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Biography 26.4 (2003) 780-834

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Reviewed Elsewhere

Contributing editors Nell Altizer, Patricia Angley, Judith Coullie, Michael Fassiotto, Rebecca Friedman, Marie-Christine Garneau, Théo Garneau, Corey Hollis, Noel Kent, Gabriel Merle, Dawn Morais, Barbara Bennett Peterson, and George Simson provided the excerpts for this issue.

Publications reviewed include Albion, Far Eastern Economic Review, French Review, French Studies, Journal of World History, Los Angeles Times Book Review (LATBR), Le Monde des Livres, The New Yorker, New York Review of Books, The New York Times Book Review (NYTBR), Pacific Historical Review, Presidential Studies Quarterly, Russian Review, Studi Francesi, Times Literary Supplement (TLS), Washington Post National Weekly Edition (WP), and the Women's Review of Books; and from South Africa, Arena, Cape Argus, Cape Times, Fairlady, The Herald, H-Net Book Review, Mail & Guardian, The Mercury, The Natal Witness. Saturday Dispatch. The South African Journal of Cultural History, The Sunday Independent, Sunday Times, and Wordstock.

Aleramo, Sibilla, and Dino Campana

Ce voyage, nous l'appelions amour. Lettres 1916-1918 [Un viaggio chiamato amore, lettere, 1916-1918]. Sibilla Aleramo and Dino Campana. Edited and prefaced by Bruna Conti. Translated from Italian by Jeanne-Hortense Alzinson, Paris: Anatolia/Ed. Du Rocher, 2003. 250 pp. EUR20.

A passionate correspondence with the mad poet Dino Campana (1885-1932), together with intimate notebooks, reveal the personality of Sibilla Aleramo (1876-1960), who was the reference point of Italian feminism, and who thought that her masterpiece was her own life.

René de Ceccatty. Le Monde des Livres, July 18, 2003: 1.
Aragon, Louis
Etudes sur Louis Aragon. Wolfgang Babilas. Muenster: Nodus Publikationen, 2002. 2 vols. 980 pp. EUR128.

"For the last forty years, Wolfgang Babilas has been one of the world's most dogged and prolific Aragon scholars. He is also the founding editor of 'Louis Aragon Online', an invaluable source of information. These two volumes bring together, in French, his numerous conference papers, articles and prefaces. The contents display an extraordinary effort to appreciate the multiple and contradictory facets of Louis Aragon, an author who consciously attempted to emulate Victor Hugo in virtuosity and bombast. There are illuminating chapters on Aragon as theorist of Surrealism, but also on the later, [End Page 780] difficult novels of the 1960s and 1970s, as well as a fine discussion of Aragon's writing of the self in Le Roman inachevé. The socialist realist novels do not attract much attention, while Babilas devotes many pages to the meticulous dissection of the Resistance poems: the analyses of Le Crève-cœur alone justify purchase. . . . In his useful introductory essay on Aragon, Babilas rightly emphasizes his object's contradictory, plural, scandalous and passionate character, which finds expression notably in the almost embarrassing cult of Elsa. But Babilas, like almost all Aragon scholars, does not explore the possible correspondences between this passion for woman [sic] and an attraction to violent totalitarian politics (passions shared by Paul Eluard, Pablo Neruda and Nazim Hikmer, among others). Study of the plurality of Aragon could also involve addressing the author's bisexuality. This work, like any other, is inevitably limited: it marks a particular period of Aragon studies (a fact shown by gaps in the bibliography) and is a fitting summa of the work of Babilas."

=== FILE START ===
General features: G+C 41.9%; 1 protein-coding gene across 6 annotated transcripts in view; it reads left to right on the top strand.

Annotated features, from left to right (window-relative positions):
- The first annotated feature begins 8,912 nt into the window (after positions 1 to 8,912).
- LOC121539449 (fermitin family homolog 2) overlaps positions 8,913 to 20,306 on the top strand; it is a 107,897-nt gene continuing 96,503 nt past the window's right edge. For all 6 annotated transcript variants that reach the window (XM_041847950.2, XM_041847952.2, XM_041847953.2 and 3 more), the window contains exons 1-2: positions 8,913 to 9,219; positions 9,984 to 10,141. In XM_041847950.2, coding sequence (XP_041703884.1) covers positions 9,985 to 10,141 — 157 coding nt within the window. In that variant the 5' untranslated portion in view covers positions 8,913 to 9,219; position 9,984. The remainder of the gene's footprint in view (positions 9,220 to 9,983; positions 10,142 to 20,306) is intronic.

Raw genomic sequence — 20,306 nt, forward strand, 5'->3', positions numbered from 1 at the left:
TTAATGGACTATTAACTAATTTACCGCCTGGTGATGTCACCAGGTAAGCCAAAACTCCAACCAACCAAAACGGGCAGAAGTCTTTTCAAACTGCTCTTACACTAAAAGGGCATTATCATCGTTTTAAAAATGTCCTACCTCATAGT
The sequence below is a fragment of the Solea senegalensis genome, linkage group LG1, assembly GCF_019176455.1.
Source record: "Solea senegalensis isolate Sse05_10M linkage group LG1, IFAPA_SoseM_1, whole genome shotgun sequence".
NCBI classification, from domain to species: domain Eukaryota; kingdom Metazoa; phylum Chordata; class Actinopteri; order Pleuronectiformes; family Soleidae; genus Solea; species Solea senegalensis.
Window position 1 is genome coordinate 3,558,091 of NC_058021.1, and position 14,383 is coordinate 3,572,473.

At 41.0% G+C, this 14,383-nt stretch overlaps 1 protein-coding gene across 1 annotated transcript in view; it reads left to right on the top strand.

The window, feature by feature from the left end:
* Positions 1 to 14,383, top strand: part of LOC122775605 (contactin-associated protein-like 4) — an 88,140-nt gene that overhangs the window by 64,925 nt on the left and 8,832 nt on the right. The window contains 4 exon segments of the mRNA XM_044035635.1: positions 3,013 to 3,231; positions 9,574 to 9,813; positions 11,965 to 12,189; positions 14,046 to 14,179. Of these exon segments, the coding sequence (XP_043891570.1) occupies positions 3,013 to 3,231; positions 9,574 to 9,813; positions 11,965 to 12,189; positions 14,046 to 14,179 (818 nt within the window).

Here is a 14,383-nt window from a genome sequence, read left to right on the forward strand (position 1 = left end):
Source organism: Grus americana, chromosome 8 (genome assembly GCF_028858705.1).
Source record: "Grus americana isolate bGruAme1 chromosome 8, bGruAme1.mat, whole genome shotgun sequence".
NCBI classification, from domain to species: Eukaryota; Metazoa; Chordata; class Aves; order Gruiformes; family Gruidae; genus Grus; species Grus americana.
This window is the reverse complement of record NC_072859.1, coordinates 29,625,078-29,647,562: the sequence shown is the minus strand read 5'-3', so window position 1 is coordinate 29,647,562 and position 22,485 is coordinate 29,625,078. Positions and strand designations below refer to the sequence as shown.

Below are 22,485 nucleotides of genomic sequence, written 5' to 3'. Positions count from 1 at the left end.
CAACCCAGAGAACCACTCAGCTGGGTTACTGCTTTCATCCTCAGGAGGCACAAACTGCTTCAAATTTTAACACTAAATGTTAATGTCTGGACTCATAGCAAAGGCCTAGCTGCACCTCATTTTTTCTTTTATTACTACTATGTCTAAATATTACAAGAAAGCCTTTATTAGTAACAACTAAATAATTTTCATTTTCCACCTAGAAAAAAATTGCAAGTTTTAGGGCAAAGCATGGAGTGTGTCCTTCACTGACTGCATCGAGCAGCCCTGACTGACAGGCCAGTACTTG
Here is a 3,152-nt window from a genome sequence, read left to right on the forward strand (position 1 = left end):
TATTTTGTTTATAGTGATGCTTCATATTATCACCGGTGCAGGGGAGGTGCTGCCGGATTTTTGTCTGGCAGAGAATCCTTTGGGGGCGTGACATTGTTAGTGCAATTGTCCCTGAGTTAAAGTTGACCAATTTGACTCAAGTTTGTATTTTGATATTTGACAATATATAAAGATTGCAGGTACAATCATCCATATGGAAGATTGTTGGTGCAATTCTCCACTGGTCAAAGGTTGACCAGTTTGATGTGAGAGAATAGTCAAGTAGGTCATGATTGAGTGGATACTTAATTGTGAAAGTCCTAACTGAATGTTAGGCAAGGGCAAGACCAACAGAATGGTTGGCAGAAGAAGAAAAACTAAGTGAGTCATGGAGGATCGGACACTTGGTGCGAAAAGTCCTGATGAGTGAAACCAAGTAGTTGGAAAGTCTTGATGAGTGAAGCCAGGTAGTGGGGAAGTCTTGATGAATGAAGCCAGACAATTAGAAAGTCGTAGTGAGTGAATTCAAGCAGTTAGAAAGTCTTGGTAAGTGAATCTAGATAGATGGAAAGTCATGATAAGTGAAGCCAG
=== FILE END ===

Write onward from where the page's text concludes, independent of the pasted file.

Gavin Bowd. French Studies 57.2 (Apr. 2003): 261-62.
Archer, Jeffrey
A Prison Diary. Jeffrey Archer. New York: St. Martin's, 2003. 259 pp. $24.95.

"Jeffrey Archer's habit of telling tall stories is both a blessing and a curse. It brought him wealth and fame as a novelist. It also landed him in jail from which he was released in July after serving two years of a four-year sentence for perjury and conspiracy to pervert the course of justice. The charges arose from a 1987 libel action in which he won 500,000 pounds from a British tabloid that had accused him trying to buy the silence of a London prostitute while he was deputy chairman of the Conservative Party. . . . Since even the loyal Lady Archer has admitted that her husband has 'a gift for inaccurate précis,' any work of nonfiction from his pen must be greeted...


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